These are all subtle differences, which is why it’s hard to tell the difference when looking at supplements. But how to read nutrition labels and supplement labels - and actually interpret the information - is different because of how they’re required to list the dietary information. 

How to read nutrition labels

The nutrition labels you see on a package of food are all regulated by the FDA. That means that they must follow very specific guidelines regarding what is included (and not included) on the label. While that’s good to know, sometimes understanding how to read nutrition labels can be confusing.

The easiest way to learn how to read nutrition labels is to break them down into sections. There are four main sections of a nutrition label:

  1. Serving Information 
  2. Calories
  3. Nutrients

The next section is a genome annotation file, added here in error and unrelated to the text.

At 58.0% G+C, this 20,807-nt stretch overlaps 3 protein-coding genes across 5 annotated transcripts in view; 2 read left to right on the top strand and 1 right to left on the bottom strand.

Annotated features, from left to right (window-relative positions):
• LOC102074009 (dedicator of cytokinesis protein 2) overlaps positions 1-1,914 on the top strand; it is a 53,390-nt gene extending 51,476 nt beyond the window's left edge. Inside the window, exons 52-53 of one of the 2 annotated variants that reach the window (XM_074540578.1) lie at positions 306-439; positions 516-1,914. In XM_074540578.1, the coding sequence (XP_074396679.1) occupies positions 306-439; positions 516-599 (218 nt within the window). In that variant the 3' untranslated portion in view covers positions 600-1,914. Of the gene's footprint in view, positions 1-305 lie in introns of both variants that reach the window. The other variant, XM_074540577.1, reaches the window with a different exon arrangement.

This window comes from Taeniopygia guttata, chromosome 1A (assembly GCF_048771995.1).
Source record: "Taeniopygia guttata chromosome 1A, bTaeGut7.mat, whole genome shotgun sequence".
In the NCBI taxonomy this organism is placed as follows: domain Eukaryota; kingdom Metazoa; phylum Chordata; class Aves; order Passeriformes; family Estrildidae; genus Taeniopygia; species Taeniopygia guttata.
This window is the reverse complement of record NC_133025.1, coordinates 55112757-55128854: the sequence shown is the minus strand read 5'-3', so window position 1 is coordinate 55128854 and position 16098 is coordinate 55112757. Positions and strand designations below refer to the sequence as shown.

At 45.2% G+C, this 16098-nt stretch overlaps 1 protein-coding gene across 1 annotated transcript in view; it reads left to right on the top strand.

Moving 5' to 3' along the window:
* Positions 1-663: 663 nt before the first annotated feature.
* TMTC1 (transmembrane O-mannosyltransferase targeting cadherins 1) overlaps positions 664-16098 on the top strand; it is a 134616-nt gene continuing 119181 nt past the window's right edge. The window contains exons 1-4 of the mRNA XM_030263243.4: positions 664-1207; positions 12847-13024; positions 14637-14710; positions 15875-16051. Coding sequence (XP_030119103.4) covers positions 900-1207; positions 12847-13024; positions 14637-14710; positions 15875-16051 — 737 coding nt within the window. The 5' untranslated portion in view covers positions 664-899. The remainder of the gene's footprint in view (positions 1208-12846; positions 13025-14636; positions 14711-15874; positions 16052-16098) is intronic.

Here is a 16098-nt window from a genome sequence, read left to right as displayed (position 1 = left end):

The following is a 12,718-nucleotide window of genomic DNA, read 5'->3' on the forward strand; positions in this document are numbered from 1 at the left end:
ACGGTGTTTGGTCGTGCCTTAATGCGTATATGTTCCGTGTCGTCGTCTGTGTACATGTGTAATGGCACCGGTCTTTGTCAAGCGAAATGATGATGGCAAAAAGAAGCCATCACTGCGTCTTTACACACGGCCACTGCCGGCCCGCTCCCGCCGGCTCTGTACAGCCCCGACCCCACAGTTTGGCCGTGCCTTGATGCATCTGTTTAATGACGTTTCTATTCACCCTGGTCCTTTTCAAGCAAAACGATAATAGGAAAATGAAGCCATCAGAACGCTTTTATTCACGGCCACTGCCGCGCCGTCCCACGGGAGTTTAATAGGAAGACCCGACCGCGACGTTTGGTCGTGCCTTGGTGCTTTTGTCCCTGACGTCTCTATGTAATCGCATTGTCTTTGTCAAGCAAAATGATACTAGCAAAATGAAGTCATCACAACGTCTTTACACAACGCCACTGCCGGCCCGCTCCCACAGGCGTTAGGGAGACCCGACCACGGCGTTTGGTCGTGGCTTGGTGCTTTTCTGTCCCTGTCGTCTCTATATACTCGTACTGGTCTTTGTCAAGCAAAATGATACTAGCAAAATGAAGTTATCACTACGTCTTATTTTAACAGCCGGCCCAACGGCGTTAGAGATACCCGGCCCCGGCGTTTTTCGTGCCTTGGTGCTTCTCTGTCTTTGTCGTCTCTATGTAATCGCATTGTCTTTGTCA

4. Percent Daily Value (%DV)

This information will vary with every food product, but those four sections will always be included. 

Learn more about how to read nutrition labels on the FDA website

Serving Information 

At the top of a nutrition label is the number of servings in the package. The servings of the package include the servings-per-container and the serving size. 

Serving sizes are standardized in familiar units like cups or pieces, but they also include the metric amount. Serving sizes are a reflection of how much people typically consume of that product in one sitting. 

The serving size is especially important because the rest of the nutrition label is based on that amount. The nutrient amounts and calories are all based on the size of the serving. 


Another thing to pay attention to when learning how to read nutrition labels is calories. The calories of a food product measure how much energy you get from a serving. 

So, if you eat an entire package of something that has three servings, you would need to multiply the number of calories by three to know how many calories you consumed. 


The next section of a nutrition label is the nutrients section. These are some of the key nutrients you should be aware of that impact your overall health. The main nutrients listed in this section are:

  • Total Fat (including saturate and trans fat)
  • Cholesterol